After three hours of debate, the Howard County school board last night approved a staff recommendation to redistrict three neighborhoods in Columbia to Wilde Lake High School in 1994 and another Columbia neighborhood to the new western high school in 1996.
The five-member board voted 3-1, with one member absent, to send students from Longfellow, Hobbit's Glen and Beaverbrook from over-enrolled Centennial High School to Wilde Lake, now under-enrolled by about 100 students; and to send students from the Dorsey Hall community to the new high school.
The board's decision was influenced by County Executive Charles I. Ecker's recent request for the school system to cut $15 million from its $45 million proposed capital budget for the new fiscal year beginning July 1.
Mr. Ecker's request squashed optimism that Centennial High School would have an addition built to accommodate more students and spare some communities from being redistricted.
The four board members debated for hours the Wilde Lake proposal and another staff proposal that would redistrict Dorsey Hall and Longfellow to Wilde Lake and the Swansfield Elementary School neighborhoods in the Wilde Lake district to the new western high school.
The Dorsey Hall proposal involved busing Swansfield students who otherwise would have walked to school.
Board member Deborah Kendig is recuperating from major surgery and did not attend the meeting.
School board Chairman Dana Hanna, who changed his mind late in the meeting, told Dorsey Hall parents that the decision could be changed if budgetary factors dictate so.
The most emotional plea to approve the Dorsey Hall proposal came from board member Sandra French, who favored filling the 1996 western high school with Swansfield students, most of whom are from low income families, to create a diverse student body.
"The new school coming on line . . . could be our chance to provide a microcosm in Howard County, a true mix of population," she said. "We could really make it work.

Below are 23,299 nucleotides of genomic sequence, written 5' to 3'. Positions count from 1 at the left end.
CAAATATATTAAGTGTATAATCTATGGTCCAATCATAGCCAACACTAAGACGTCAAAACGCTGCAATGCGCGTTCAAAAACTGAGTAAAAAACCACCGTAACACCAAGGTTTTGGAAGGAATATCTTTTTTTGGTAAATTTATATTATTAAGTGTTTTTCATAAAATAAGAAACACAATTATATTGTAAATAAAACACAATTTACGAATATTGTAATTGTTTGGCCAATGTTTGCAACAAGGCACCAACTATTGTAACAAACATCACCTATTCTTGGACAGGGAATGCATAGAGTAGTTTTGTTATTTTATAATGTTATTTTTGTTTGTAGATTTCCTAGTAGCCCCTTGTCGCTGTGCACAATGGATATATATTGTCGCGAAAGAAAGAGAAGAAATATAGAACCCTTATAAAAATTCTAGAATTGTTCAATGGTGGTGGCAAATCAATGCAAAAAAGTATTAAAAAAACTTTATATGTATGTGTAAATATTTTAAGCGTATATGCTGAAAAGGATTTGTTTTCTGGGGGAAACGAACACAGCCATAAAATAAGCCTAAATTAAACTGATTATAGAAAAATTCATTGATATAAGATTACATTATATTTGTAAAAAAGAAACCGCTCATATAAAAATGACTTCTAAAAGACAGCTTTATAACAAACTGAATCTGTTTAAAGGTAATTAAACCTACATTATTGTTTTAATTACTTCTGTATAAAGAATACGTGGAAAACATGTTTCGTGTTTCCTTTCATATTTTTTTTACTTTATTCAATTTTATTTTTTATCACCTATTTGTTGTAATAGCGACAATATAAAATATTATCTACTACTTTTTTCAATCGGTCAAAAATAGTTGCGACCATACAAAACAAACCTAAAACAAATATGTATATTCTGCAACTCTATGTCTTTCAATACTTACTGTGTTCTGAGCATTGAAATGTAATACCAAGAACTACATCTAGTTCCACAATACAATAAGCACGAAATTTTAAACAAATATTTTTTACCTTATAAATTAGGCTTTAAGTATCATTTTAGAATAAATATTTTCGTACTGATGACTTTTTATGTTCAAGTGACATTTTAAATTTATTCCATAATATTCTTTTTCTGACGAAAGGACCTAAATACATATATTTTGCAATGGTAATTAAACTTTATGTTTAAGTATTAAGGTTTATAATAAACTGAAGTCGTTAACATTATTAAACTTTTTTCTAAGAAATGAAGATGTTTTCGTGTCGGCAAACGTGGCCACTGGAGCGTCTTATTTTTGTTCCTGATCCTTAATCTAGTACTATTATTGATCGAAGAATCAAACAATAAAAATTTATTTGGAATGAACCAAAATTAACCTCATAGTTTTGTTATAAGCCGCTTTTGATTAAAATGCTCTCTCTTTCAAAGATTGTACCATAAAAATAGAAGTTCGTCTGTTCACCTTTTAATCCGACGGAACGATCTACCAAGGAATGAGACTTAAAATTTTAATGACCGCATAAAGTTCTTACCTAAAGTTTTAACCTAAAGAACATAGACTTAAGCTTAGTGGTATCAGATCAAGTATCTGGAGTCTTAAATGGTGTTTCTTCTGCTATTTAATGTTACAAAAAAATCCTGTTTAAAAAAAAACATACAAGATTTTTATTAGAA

"I never grew up in a multicultural environment," she said. "I feel as if I've lost something, and I want that for my child."
Mr. Hanna said he supported the Wilde Lake proposal because it was late in the meeting and a decision had to be made.
"I don't feel great loss at switching my decision," he said. "I will admit I was very bothered at [busing] walking students from their present high school."
He had earlier rejected sending students from the mostly white Dorsey Hall neighborhood to the western high school, saying it would create questions in the future as to why students from the neighborhood were being bused past two high schools closer to their homes.
Board members Susan Cook and Linda Johnston opposed the Dorsey Hall proposal because it would bus students from low-income families, who otherwise would have walked to school.
"It just rubs me the wrong way to put walkers on buses," said Ms. Cook, who was wary of "putting the burden" on less affluent students to achieve goals of socio-economic and racial diversity.
"This burden is being shared by everyone in the process," Mr. Hanna rejoined.
Ms. Johnston feared that Swansfield students would not have the same opportunities to take part in after-school, extra-curricular activities because they would have to catch buses to go home.
"We're busing students who could walk and disrupting the feeder school system," she said.
The school board also voted to give St. John's Lane Elementary School three more portable classrooms for a total of five next school year. At last week's work session on redistricting, Mr. Hanna had suggested moving three kindergarten classes to Burleigh Manor Middle School, which is about 200 students -- or 40 percent -- under-enrolled.
"Forty percent under-enrollment is just unfathomable to some of the people facing the onslaught," said Mr. Hanna.
"We must take a good, hard look at that building" before the end of the year, he said.